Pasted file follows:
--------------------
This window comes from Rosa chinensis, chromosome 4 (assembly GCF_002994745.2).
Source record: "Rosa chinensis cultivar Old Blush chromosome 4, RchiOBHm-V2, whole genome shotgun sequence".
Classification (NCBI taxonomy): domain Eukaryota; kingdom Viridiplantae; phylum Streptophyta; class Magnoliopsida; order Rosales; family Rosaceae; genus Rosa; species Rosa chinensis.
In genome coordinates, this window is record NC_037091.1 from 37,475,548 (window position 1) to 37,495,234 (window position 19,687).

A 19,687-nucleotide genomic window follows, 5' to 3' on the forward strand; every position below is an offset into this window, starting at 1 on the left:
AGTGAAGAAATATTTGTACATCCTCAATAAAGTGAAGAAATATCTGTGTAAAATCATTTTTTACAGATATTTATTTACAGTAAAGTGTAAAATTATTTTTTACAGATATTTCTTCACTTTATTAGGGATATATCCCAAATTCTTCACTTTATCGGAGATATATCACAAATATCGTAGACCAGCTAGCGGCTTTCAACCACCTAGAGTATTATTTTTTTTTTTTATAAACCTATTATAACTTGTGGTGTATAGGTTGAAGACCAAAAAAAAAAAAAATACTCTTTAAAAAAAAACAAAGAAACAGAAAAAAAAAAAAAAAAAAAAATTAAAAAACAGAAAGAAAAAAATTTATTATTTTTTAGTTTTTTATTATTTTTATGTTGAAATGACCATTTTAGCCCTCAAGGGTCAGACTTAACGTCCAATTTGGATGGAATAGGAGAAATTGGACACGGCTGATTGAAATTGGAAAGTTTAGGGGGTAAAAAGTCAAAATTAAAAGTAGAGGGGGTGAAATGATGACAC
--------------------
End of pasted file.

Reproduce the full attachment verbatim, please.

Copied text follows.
This window comes from Rosa chinensis, chromosome 4 (assembly GCF_002994745.2).
Source record: "Rosa chinensis cultivar Old Blush chromosome 4, RchiOBHm-V2, whole genome shotgun sequence".
Classification (NCBI taxonomy): domain Eukaryota; kingdom Viridiplantae; phylum Streptophyta; class Magnoliopsida; order Rosales; family Rosaceae; genus Rosa; species Rosa chinensis.
In genome coordinates, this window is record NC_037091.1 from 37,475,548 (window position 1) to 37,495,234 (window position 19,687).

A 19,687-nucleotide genomic window follows, 5' to 3' on the forward strand; every position below is an offset into this window, starting at 1 on the left:
AGTGAAGAAATATTTGTACATCCTCAATAAAGTGAAGAAATATCTGTGTAAAATCATTTTTTACAGATATTTATTTACAGTAAAGTGTAAAATTATTTTTTACAGATATTTCTTCACTTTATTAGGGATATATCCCAAATTCTTCACTTTATCGGAGATATATCACAAATATCGTAGACCAGCTAGCGGCTTTCAACCACCTAGAGTATTATTTTTTTTTTTTATAAACCTATTATAACTTGTGGTGTATAGGTTGAAGACCAAAAAAAAAAAAAATACTCTTTAAAAAAAAACAAAGAAACAGAAAAAAAAAAAAAAAAAAAAATTAAAAAACAGAAAGAAAAAAATTTATTATTTTTTAGTTTTTTATTATTTTTATGTTGAAATGACCATTTTAGCCCTCAAGGGTCAGACTTAACGTCCAATTTGGATGGAATAGGAGAAATTGGACACGGCTGATTGAAATTGGAAAGTTTAGGGGGTAAAAAGTCAAAATTAAAAGTAGAGGGGGTGAAATGATGACAC